At the beginning of the pandemic, mid-March 2020, I posted an offer to independent Melbourne-based musicians on my Facebook page. As most of their live performance opportunities got cancelled within just a few days, I wanted to feature emerging artists on my socials to help them reach new audiences. To my surprise, quite a few musos made use of that proposal. One of them was Ash Ravens.
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Being a professional guitar player, Ash mostly caught my attention because, amongst other things, he plays instrumental music – a genre that is vastly underestimated in the music landscape today. So when he asked me to review his album, I thought it would be much more interesting to talk to him directly instead. We caught up on Zoom at the beginning of May. And before you watch our chat, let me do a bit of introduction.
Ash’s story is one of determination and dedication. Born and bred in Bangladesh, he started playing guitar when he was in high school. Eager to take his mostly self-taught skills to the next level, he’d saved up enough money working in the corporate world to enrol in the prestigious LA College of Music. His instructors in the States included Jody Fisher (world-renowned jazz educator, author and performer) or Tariqh Akoni (guitarist for Chaka Khan). Equipped with awesome new skills and the American music industry experience, he decided to fully dedicate his life to professional guitar playing. After a brief episode back in Bangladesh, he arrived in Melbourne in 2013 and has been involved in the local music scene ever since.
Ash keeps himself busy. Apart from performing as a solo guitarist under his brand Ash Ravens, he also sings in a blues/pop/rock cover band Ash Ravens Trio, is a member of a Beatles’ tribute group, works as a producer/sound engineer for a psychedelic rock band Southbound Snake Charmers, teaches guitar and occasionally tours with other artists. And he does all that without even having a manager. Because it’s “all about the discipline and a lot of planning”, according to the musician.
“Melodic, soulful, groovy and guitar heroism often don’t go together”, says Ash on his website. But he seems to be able to combine them all just fine, swiftly changing between styles and different projects. Sure, he does have his music preferences but is also convinced that being “fluid” in the art of guitar playing is what makes him such a versatile artist.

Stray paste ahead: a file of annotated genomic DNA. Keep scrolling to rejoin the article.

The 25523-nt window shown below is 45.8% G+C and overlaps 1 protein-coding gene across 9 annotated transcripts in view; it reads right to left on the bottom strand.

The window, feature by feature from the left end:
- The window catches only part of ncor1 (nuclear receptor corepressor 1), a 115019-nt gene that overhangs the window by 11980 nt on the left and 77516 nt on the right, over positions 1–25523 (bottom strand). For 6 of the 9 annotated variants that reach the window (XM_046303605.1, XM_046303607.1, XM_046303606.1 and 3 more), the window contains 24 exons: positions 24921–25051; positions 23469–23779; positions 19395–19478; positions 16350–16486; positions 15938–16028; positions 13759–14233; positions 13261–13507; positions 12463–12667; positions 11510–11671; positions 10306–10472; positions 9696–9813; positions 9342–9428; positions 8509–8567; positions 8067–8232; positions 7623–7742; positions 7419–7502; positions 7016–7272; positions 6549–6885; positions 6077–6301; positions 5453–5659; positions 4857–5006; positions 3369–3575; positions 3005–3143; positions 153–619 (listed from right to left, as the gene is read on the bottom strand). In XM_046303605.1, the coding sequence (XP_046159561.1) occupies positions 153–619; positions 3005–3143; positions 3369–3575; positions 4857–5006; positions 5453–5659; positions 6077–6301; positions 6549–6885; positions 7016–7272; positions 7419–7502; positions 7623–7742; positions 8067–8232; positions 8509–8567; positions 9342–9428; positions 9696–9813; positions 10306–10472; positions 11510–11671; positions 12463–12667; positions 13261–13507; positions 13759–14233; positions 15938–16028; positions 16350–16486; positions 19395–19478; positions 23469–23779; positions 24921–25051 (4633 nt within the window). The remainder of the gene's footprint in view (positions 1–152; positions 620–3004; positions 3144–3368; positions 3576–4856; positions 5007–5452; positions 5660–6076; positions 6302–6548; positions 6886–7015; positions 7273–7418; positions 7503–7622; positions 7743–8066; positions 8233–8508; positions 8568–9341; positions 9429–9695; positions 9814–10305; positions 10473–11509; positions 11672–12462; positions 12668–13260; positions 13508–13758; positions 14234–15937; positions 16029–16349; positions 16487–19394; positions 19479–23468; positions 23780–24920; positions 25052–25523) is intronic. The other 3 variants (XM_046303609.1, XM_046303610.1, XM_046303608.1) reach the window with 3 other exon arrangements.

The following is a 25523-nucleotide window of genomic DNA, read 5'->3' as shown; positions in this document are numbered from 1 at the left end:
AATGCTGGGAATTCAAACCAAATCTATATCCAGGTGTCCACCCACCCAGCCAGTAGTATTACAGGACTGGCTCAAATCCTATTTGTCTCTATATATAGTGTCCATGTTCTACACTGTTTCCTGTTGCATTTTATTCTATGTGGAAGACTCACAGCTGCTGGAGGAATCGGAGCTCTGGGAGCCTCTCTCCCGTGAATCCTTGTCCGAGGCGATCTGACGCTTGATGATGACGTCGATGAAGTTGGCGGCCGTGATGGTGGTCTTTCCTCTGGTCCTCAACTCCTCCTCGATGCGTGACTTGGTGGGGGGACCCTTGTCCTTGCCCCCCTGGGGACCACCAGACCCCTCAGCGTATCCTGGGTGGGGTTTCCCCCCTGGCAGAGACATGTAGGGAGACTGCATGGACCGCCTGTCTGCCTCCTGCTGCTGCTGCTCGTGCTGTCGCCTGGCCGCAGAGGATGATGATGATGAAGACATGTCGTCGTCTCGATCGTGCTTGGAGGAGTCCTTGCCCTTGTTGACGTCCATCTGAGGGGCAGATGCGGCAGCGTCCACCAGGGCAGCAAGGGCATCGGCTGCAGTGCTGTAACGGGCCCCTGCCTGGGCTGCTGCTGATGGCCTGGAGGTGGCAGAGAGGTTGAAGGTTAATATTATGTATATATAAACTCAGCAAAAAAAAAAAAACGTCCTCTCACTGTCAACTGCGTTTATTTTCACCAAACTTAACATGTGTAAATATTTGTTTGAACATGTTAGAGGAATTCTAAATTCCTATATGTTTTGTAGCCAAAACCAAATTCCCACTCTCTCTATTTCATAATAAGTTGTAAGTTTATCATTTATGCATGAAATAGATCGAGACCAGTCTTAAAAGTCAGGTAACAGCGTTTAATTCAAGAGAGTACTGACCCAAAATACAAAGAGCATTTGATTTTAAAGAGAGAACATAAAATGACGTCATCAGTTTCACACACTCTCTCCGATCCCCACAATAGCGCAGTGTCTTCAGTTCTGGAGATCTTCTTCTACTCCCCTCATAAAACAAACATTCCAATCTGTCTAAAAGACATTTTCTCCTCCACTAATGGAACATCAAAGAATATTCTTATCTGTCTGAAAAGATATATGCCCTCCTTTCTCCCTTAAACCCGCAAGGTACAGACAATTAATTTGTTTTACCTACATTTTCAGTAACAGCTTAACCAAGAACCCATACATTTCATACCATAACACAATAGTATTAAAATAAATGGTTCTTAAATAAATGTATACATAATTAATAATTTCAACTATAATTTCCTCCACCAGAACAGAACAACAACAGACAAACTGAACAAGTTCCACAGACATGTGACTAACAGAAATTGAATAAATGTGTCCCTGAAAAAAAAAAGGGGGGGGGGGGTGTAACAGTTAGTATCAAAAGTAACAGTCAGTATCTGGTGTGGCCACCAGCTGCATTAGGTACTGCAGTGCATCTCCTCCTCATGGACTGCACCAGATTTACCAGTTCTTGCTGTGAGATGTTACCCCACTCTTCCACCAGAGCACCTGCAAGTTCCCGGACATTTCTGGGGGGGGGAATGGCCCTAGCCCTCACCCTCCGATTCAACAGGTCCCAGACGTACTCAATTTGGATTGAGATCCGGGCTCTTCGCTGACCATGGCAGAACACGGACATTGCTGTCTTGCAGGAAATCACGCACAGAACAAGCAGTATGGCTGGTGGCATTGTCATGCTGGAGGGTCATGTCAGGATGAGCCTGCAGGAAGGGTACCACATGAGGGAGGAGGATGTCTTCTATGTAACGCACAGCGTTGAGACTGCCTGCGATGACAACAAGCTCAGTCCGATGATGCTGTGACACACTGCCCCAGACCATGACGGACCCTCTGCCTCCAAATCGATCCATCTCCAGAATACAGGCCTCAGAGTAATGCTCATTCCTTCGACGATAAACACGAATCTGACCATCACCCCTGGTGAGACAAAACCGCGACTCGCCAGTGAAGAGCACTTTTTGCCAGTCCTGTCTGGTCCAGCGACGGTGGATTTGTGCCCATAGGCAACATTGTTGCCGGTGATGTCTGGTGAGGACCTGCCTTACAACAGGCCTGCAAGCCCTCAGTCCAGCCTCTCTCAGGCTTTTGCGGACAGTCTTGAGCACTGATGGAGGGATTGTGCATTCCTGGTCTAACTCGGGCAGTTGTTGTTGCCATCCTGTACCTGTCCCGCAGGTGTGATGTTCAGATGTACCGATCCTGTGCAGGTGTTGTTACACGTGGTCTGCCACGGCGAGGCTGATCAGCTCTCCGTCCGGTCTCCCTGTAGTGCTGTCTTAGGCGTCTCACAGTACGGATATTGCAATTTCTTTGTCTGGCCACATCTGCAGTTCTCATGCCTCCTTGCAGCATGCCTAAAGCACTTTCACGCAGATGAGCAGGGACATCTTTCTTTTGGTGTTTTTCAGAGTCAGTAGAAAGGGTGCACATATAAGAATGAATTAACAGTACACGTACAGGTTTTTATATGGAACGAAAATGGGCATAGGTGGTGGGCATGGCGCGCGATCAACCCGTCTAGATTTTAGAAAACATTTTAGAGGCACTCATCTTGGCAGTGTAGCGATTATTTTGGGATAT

Amongst his greatest inspirations, Ash lists Andy Timmons, Jeff Beck and Joe Satriani. He has, nevertheless, managed to find his own, unique sound, blending blues, rock, country and lyrical vibes. His craft and musicality are best reflected on his self-titled album, released in 2017, and particularly in the opening song, “Around The Corner”.
Although the album is entirely instrumental, Ash has already taken his musicianship a step forward. In recent singles, recorded in his native Bengali (Bangla) language, he has committed some singing as well. This is his next big music challenge: learning to express himself vocally. He’s already working on new music and hints that future compositions might not be only instrumental.
Like many other artists, Ash is trying to embrace the “new reality”. He didn’t find the lockdown easy at the beginning. With live gigs being a distant memory, limited jamming possibilities and severely reduced income streams, the artist has not lost his spirit, though. We talked about all those things and much more during our Zoom call. Watch it below.
To finish off, Ash has also shared a few more insights about Melbourne, fellow Australian artists and his guitar world.
• – Silly: Flat white or long black? Ash: Never Flat white! Either long black or mocha.
• Fave music venue in Melbourne? The Corner Hotel.
• The South or the North side of Melbourne and why? North! More culture and further North it’s more hilly, which I love.
• Fave Aussie act? Frank Gambale.
• Any Aussie guitar players you admire? Yep, Joe Robinson – a fantastic young guitar player.
• Fave instrumental album of all time? Joe Satriani, ‘Time Machine Live‘.
• A song by another artist you wish you’d written Oh, so many! “Ghosts” by Big Wreck and “Like a Stone” by Audioslave are the top two.
• Your fave era in music and why? The ’80s. Mostly, I grew up on a heavy dose of the ’80s Heavy Metal – Metallica, Megadeth and Iron Maiden, and also on the ’80s “Guitar Hero” culture – Joe Satriani, Steve Vai and Yngwie Malmsteen.
• If you could perform with any musician in the world, who would it be? Richie Kotzen – my ultimate musical hero.
• Fave female guitar player and why? Bonnie Raitt – she’s the OG! What a fantastic player, and what a powerful voice!
• Fave guitar solo of all time? Oh, too hard!! I have way too many to mention but right now Slash’s solo on “Sweet Child O’ Mine” is on top of my list.
• Fave guitar effect? Definitely Overdrive & Distortion (right now it’s a Mooer Rumble Drive & a Ramble Fx Marvel Drive).
• Fave song of yours to play live? San Junipero [from the self-titled album].
• What’s the most rock’n’roll thing you’ve done as a musician? Can’t say it publicly hahaha. But I’ll settle for stage diving.
• What’s been the best opportunity (as a professional musician) in your life so far? Playing at the Corner Hotel in Melbourne and the House of Blues in Hollywood are the top two highlights so far.
Check out Ash Ravens on his other socials:
Source of all imagery: courtesy of the artist
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